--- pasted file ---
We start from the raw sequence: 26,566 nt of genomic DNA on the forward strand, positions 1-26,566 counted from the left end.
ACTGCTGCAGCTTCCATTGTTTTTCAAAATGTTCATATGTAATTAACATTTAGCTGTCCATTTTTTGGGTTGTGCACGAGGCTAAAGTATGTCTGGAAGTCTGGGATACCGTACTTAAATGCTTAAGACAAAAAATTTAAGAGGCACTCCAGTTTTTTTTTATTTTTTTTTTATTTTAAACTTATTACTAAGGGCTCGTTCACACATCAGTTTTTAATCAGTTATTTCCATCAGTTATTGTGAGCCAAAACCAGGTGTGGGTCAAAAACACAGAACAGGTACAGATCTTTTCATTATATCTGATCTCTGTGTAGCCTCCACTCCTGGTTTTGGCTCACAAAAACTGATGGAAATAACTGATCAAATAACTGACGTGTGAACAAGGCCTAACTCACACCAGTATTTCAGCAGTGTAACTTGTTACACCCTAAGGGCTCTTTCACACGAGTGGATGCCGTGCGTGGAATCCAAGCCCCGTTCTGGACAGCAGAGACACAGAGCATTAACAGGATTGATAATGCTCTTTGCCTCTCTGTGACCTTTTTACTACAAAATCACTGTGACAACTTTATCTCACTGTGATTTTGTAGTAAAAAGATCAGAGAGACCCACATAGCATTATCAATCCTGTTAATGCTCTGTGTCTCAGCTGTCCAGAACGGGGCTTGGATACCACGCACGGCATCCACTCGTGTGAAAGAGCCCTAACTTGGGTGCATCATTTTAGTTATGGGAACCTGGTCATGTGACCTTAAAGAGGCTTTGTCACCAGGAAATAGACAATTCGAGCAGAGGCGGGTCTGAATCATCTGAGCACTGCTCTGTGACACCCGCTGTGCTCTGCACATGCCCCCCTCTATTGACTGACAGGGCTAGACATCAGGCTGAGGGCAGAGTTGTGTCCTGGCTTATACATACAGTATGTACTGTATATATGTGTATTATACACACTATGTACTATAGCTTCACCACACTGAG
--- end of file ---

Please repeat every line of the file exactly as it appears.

We start from the raw sequence: 26,566 nt of genomic DNA on the forward strand, positions 1-26,566 counted from the left end.
ACTGCTGCAGCTTCCATTGTTTTTCAAAATGTTCATATGTAATTAACATTTAGCTGTCCATTTTTTGGGTTGTGCACGAGGCTAAAGTATGTCTGGAAGTCTGGGATACCGTACTTAAATGCTTAAGACAAAAAATTTAAGAGGCACTCCAGTTTTTTTTTATTTTTTTTTTATTTTAAACTTATTACTAAGGGCTCGTTCACACATCAGTTTTTAATCAGTTATTTCCATCAGTTATTGTGAGCCAAAACCAGGTGTGGGTCAAAAACACAGAACAGGTACAGATCTTTTCATTATATCTGATCTCTGTGTAGCCTCCACTCCTGGTTTTGGCTCACAAAAACTGATGGAAATAACTGATCAAATAACTGACGTGTGAACAAGGCCTAACTCACACCAGTATTTCAGCAGTGTAACTTGTTACACCCTAAGGGCTCTTTCACACGAGTGGATGCCGTGCGTGGAATCCAAGCCCCGTTCTGGACAGCAGAGACACAGAGCATTAACAGGATTGATAATGCTCTTTGCCTCTCTGTGACCTTTTTACTACAAAATCACTGTGACAACTTTATCTCACTGTGATTTTGTAGTAAAAAGATCAGAGAGACCCACATAGCATTATCAATCCTGTTAATGCTCTGTGTCTCAGCTGTCCAGAACGGGGCTTGGATACCACGCACGGCATCCACTCGTGTGAAAGAGCCCTAACTTGGGTGCATCATTTTAGTTATGGGAACCTGGTCATGTGACCTTAAAGAGGCTTTGTCACCAGGAAATAGACAATTCGAGCAGAGGCGGGTCTGAATCATCTGAGCACTGCTCTGTGACACCCGCTGTGCTCTGCACATGCCCCCCTCTATTGACTGACAGGGCTAGACATCAGGCTGAGGGCAGAGTTGTGTCCTGGCTTATACATACAGTATGTACTGTATATATGTGTATTATACACACTATGTACTATAGCTTCACCACACTGAG